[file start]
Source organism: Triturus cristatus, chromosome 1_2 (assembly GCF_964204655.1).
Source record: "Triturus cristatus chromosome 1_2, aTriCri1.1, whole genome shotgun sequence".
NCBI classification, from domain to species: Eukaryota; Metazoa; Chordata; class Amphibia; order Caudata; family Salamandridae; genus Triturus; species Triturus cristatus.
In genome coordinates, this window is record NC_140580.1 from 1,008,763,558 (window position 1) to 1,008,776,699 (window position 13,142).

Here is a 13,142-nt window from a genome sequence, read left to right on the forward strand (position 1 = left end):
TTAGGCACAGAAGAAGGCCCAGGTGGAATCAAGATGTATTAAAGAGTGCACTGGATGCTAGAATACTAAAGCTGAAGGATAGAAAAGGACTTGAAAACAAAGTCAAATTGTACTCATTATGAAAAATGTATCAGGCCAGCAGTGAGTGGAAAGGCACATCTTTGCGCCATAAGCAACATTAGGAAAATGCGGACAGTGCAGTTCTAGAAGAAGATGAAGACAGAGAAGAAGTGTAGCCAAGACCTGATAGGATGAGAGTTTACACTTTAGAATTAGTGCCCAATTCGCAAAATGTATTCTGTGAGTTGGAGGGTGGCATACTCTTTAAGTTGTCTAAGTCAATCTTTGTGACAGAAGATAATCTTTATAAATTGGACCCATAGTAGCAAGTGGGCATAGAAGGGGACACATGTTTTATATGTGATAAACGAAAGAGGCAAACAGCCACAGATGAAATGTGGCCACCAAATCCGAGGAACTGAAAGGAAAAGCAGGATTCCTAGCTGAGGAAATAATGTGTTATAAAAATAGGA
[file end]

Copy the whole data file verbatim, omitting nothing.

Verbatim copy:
Source organism: Triturus cristatus, chromosome 1_2 (assembly GCF_964204655.1).
Source record: "Triturus cristatus chromosome 1_2, aTriCri1.1, whole genome shotgun sequence".
NCBI classification, from domain to species: Eukaryota; Metazoa; Chordata; class Amphibia; order Caudata; family Salamandridae; genus Triturus; species Triturus cristatus.
In genome coordinates, this window is record NC_140580.1 from 1,008,763,558 (window position 1) to 1,008,776,699 (window position 13,142).

Here is a 13,142-nt window from a genome sequence, read left to right on the forward strand (position 1 = left end):
TTAGGCACAGAAGAAGGCCCAGGTGGAATCAAGATGTATTAAAGAGTGCACTGGATGCTAGAATACTAAAGCTGAAGGATAGAAAAGGACTTGAAAACAAAGTCAAATTGTACTCATTATGAAAAATGTATCAGGCCAGCAGTGAGTGGAAAGGCACATCTTTGCGCCATAAGCAACATTAGGAAAATGCGGACAGTGCAGTTCTAGAAGAAGATGAAGACAGAGAAGAAGTGTAGCCAAGACCTGATAGGATGAGAGTTTACACTTTAGAATTAGTGCCCAATTCGCAAAATGTATTCTGTGAGTTGGAGGGTGGCATACTCTTTAAGTTGTCTAAGTCAATCTTTGTGACAGAAGATAATCTTTATAAATTGGACCCATAGTAGCAAGTGGGCATAGAAGGGGACACATGTTTTATATGTGATAAACGAAAGAGGCAAACAGCCACAGATGAAATGTGGCCACCAAATCCGAGGAACTGAAAGGAAAAGCAGGATTCCTAGCTGAGGAAATAATGTGTTATAAAAATAGGA